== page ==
during the January 12, 2009, meeting at which she was presented with the demotion
proposal. More specifically, she asserts, “I was informed that I was being demoted,” and,
“I left the meeting with the understanding I was being demoted . . . .”
contention is contradicted by the evidence described in the previous paragraph. To the
extent that Broms attacks the credibility of the USDA’s witnesses, we must defer to the
ULJ’s findings. Skarhus, 721 N.W.2d at 344. Furthermore, Broms’s present insistence
that she was demoted at the January 12 meeting is inconsistent with her own testimony at
the agency hearing that she was given a proposal.
Second, Broms contends that a demotion “was informally put in place” before she
submitted her resignation.
In her request for reconsideration, she argued that
management changed her duties and responsibilities, thus indicating that a decision had
already been made to demote her. The ULJ rejected the argument, stating that such
conduct did not indicate a final decision and that other evidence supported the conclusion
that the USDA had not made a decision to demote her. The argument by Broms in her
pro se brief does not overcome the evidence on which the ULJ relied so as to
conclusively demonstrate that the USDA had made a decision to demote Broms.
Furthermore, Broms’s contention is inconsistent with her testimony that she quit because
she was aware that she could be demoted at any time and did not want her employment
record to include a demotion.
Third, Broms contends that the USDA effectively demoted her because it did not
“prevent [her] resignation.” More specifically, she contends that Laura McKenzie, who
was to be the decisionmaker, “could have notified me that a decision had not been made.”
This contention is inconsistent with the evidence that Root and Rucke made several
attempts to communicate that very fact to Broms via telephone calls and a voice-mail
Fourth, Broms contends that the ULJ’s determination is flawed because McKenzie
did not participate in the telephonic hearing. The hearing record reflects that McKenzie
did not participate because she was ill that day. Other USDA employees testified about
their discussions with McKenzie concerning the demotion proposal. Reliable hearsay is
admissible in an unemployment appeal hearing if the evidence has probative value and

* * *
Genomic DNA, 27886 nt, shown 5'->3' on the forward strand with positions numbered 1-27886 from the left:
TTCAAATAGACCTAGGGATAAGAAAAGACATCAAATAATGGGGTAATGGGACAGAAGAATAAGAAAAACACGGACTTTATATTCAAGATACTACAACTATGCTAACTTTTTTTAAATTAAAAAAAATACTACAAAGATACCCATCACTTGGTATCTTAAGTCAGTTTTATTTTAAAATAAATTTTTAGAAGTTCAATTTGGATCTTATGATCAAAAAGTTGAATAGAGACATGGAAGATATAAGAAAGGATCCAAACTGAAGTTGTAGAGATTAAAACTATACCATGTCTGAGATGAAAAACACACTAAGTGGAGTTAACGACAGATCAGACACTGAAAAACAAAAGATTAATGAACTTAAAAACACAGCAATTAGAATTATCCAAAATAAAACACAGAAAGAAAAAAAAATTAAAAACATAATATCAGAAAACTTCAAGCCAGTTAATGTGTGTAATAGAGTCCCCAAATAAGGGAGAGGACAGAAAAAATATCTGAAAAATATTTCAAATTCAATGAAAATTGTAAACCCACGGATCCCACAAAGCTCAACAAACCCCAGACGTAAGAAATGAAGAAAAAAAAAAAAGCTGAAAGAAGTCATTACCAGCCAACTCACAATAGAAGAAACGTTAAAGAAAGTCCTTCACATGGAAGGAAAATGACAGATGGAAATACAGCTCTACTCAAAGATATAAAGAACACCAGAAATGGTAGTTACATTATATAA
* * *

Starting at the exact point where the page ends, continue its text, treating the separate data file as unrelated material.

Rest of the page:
“is the type of evidence on which reasonable, prudent persons are accustomed to rely in
the conduct of their serious affairs.” Minn. R. 3310.2922 (2009). The ULJ provided a
fair hearing and ensured that both parties presented all of the evidence that they wished to
Fifth, Broms contends that she had good reason to quit because she was subjected
to “harassment” and “an intimidating, hostile, or offensive working environment.”
Broms did not make such an argument to the ULJ and, thus, cannot raise it for the first
time on appeal. See Thiele v. Stich, 425 N.W.2d 580, 582 (Minn. 1988). We note that
Broms’s allegation appears to arise out of the disciplinary actions her supervisor
imposed, including the performance improvement plan, which Broms states was “very
stressful” and “unbearable.” It also appears that Broms did not comply with the statutory
requirement that she “complain to the employer and give the employer a reasonable
opportunity to correct the adverse working conditions before that may be considered a
good reason caused by the employer for quitting.” Minn. Stat. § 268.095, subd. 3(c)
The ULJ did not err by finding that the USDA did not demote Broms before her
resignation and by concluding that Broms quit without a good reason caused by the
employer. The ULJ found that Broms “was concerned that she would be demoted and
that she did not want this demotion on her work record.” An employee who resigns a job
to avoid an involuntary termination does not quit for a good reason caused by the
Bongiovanni v. Vanlor Invs., 370 N.W.2d 697, 699 (Minn. App. 1985);
Seacrist v. City of Cottage Grove, 344 N.W.2d 889, 891 (Minn. App. 1984); Ramirez v.
Metro Waste Control Comm’n, 340 N.W.2d 355, 357-358 (Minn. App. 1983). Likewise,
an employee who resigns a job to avoid a demotion does not quit for a good reason
caused by the employer. See Johnson v. Walch & Walch, Inc., 696 N.W.2d 799, 801-02
(Minn. App. 2005) (holding that employee did not have good reason to quit due to
concern about possible loss of income after transfer to different worksite), review denied
(Minn. July 19, 2005). In light of the ULJ’s finding that Broms resigned to avoid being
demoted, the ULJ properly concluded that she did not have a good reason to quit caused
by the employer.
In sum, substantial evidence supports the ULJ’s determination that Broms did not
quit her job for a good reason caused by the USDA.
Thus, she is ineligible for